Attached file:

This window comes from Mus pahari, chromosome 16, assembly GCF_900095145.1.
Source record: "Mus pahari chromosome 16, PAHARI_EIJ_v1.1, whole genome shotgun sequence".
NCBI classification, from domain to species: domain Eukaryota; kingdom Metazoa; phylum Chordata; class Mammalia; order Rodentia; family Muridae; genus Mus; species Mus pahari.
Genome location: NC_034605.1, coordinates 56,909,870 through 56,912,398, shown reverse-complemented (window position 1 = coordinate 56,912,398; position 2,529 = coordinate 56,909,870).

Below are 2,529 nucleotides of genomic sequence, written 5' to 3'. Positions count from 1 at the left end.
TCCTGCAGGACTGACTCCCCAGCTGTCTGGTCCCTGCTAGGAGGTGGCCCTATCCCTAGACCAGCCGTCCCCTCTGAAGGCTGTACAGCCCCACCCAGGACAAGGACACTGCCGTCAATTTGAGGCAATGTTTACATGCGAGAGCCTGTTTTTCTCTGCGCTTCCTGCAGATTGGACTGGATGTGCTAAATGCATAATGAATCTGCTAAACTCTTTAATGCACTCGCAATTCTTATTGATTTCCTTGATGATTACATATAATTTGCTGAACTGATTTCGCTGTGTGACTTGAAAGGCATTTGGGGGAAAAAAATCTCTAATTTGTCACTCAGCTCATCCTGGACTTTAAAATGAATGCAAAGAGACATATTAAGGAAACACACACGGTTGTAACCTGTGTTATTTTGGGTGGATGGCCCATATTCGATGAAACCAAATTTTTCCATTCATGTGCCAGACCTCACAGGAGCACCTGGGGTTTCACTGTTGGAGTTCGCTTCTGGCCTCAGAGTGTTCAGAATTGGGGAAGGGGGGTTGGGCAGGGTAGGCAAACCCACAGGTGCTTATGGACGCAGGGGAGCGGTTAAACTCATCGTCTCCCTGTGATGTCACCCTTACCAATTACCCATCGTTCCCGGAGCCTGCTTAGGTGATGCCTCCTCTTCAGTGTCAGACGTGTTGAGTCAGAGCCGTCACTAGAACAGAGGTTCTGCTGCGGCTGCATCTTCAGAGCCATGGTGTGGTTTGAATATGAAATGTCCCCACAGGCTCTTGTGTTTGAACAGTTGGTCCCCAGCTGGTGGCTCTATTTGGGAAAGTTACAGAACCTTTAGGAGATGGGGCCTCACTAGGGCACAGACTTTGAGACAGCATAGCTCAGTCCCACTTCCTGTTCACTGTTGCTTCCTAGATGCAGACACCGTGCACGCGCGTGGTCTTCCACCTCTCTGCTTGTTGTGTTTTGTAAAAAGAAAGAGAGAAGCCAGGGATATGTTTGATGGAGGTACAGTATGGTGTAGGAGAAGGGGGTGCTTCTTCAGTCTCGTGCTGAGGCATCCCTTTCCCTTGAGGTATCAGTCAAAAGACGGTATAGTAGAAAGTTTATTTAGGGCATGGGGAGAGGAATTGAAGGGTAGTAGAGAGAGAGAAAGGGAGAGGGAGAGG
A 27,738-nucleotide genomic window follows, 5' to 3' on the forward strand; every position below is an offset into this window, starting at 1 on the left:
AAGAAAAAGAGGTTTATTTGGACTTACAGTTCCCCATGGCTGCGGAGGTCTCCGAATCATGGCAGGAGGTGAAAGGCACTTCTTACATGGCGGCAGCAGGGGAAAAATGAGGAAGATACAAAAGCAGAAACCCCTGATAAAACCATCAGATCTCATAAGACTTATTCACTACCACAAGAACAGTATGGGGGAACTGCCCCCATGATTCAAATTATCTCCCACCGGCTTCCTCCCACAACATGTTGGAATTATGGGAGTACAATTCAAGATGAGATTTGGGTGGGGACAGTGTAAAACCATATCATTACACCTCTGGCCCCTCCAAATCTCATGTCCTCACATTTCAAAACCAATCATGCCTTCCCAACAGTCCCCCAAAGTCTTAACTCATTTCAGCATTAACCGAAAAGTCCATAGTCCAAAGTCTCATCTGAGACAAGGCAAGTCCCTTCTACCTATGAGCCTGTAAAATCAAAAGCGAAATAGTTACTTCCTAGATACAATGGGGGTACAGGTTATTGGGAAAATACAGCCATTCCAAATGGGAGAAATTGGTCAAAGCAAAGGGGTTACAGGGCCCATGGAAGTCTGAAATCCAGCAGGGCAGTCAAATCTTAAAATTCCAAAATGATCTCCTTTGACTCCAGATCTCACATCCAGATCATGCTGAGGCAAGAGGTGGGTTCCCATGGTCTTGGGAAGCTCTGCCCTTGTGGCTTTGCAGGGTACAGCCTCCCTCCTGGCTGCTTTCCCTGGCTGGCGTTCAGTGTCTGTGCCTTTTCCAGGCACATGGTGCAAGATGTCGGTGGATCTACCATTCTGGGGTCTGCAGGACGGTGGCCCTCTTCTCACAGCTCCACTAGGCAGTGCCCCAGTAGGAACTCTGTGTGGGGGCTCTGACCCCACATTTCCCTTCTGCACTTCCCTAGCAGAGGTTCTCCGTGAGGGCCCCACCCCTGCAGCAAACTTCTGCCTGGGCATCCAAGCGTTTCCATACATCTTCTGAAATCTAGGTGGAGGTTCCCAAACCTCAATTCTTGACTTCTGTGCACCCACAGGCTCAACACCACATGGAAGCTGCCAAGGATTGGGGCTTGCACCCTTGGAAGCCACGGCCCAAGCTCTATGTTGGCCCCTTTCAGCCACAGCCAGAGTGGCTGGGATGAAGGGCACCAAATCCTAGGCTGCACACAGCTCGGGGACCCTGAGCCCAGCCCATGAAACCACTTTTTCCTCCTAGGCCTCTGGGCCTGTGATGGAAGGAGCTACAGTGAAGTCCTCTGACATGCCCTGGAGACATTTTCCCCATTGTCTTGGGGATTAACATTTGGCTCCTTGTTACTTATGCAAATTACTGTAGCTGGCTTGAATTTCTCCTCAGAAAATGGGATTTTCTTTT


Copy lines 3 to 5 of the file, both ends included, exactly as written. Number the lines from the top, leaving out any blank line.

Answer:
NCBI classification, from domain to species: domain Eukaryota; kingdom Metazoa; phylum Chordata; class Mammalia; order Rodentia; family Muridae; genus Mus; species Mus pahari.
Genome location: NC_034605.1, coordinates 56,909,870 through 56,912,398, shown reverse-complemented (window position 1 = coordinate 56,912,398; position 2,529 = coordinate 56,909,870).

Below are 2,529 nucleotides of genomic sequence, written 5' to 3'. Positions count from 1 at the left end.